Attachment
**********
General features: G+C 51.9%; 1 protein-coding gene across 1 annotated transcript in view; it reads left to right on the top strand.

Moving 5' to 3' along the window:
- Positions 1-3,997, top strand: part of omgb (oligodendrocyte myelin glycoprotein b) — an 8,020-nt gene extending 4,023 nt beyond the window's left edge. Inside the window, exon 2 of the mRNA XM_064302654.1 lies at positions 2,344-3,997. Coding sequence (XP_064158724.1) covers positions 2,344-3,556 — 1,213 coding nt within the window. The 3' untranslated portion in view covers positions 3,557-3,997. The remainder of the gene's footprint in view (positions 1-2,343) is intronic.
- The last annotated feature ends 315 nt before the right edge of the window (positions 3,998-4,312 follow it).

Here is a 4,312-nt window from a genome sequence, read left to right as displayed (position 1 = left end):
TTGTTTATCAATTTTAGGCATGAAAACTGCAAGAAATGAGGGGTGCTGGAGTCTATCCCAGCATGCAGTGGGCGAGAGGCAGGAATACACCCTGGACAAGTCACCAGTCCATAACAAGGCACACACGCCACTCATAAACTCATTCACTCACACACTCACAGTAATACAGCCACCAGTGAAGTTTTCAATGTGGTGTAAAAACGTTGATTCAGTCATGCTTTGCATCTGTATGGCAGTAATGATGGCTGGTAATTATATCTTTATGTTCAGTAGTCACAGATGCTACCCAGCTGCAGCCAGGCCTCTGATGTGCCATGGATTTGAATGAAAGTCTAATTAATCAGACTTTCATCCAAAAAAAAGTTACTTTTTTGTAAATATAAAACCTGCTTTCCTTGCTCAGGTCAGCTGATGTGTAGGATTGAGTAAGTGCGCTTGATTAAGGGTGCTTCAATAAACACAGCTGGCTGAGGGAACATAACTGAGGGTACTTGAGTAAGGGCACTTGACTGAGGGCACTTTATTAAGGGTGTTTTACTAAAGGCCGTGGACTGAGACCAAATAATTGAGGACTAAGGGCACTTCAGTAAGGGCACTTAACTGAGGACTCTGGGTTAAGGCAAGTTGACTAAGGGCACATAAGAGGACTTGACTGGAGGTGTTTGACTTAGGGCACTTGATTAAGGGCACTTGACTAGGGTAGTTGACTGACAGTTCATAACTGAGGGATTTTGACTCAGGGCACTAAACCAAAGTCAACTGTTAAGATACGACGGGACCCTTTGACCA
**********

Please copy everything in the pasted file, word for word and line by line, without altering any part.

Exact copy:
General features: G+C 51.9%; 1 protein-coding gene across 1 annotated transcript in view; it reads left to right on the top strand.

Moving 5' to 3' along the window:
- Positions 1-3,997, top strand: part of omgb (oligodendrocyte myelin glycoprotein b) — an 8,020-nt gene extending 4,023 nt beyond the window's left edge. Inside the window, exon 2 of the mRNA XM_064302654.1 lies at positions 2,344-3,997. Coding sequence (XP_064158724.1) covers positions 2,344-3,556 — 1,213 coding nt within the window. The 3' untranslated portion in view covers positions 3,557-3,997. The remainder of the gene's footprint in view (positions 1-2,343) is intronic.
- The last annotated feature ends 315 nt before the right edge of the window (positions 3,998-4,312 follow it).

Here is a 4,312-nt window from a genome sequence, read left to right as displayed (position 1 = left end):
TTGTTTATCAATTTTAGGCATGAAAACTGCAAGAAATGAGGGGTGCTGGAGTCTATCCCAGCATGCAGTGGGCGAGAGGCAGGAATACACCCTGGACAAGTCACCAGTCCATAACAAGGCACACACGCCACTCATAAACTCATTCACTCACACACTCACAGTAATACAGCCACCAGTGAAGTTTTCAATGTGGTGTAAAAACGTTGATTCAGTCATGCTTTGCATCTGTATGGCAGTAATGATGGCTGGTAATTATATCTTTATGTTCAGTAGTCACAGATGCTACCCAGCTGCAGCCAGGCCTCTGATGTGCCATGGATTTGAATGAAAGTCTAATTAATCAGACTTTCATCCAAAAAAAAGTTACTTTTTTGTAAATATAAAACCTGCTTTCCTTGCTCAGGTCAGCTGATGTGTAGGATTGAGTAAGTGCGCTTGATTAAGGGTGCTTCAATAAACACAGCTGGCTGAGGGAACATAACTGAGGGTACTTGAGTAAGGGCACTTGACTGAGGGCACTTTATTAAGGGTGTTTTACTAAAGGCCGTGGACTGAGACCAAATAATTGAGGACTAAGGGCACTTCAGTAAGGGCACTTAACTGAGGACTCTGGGTTAAGGCAAGTTGACTAAGGGCACATAAGAGGACTTGACTGGAGGTGTTTGACTTAGGGCACTTGATTAAGGGCACTTGACTAGGGTAGTTGACTGACAGTTCATAACTGAGGGATTTTGACTCAGGGCACTAAACCAAAGTCAACTGTTAAGATACGACGGGACCCTTTGACCA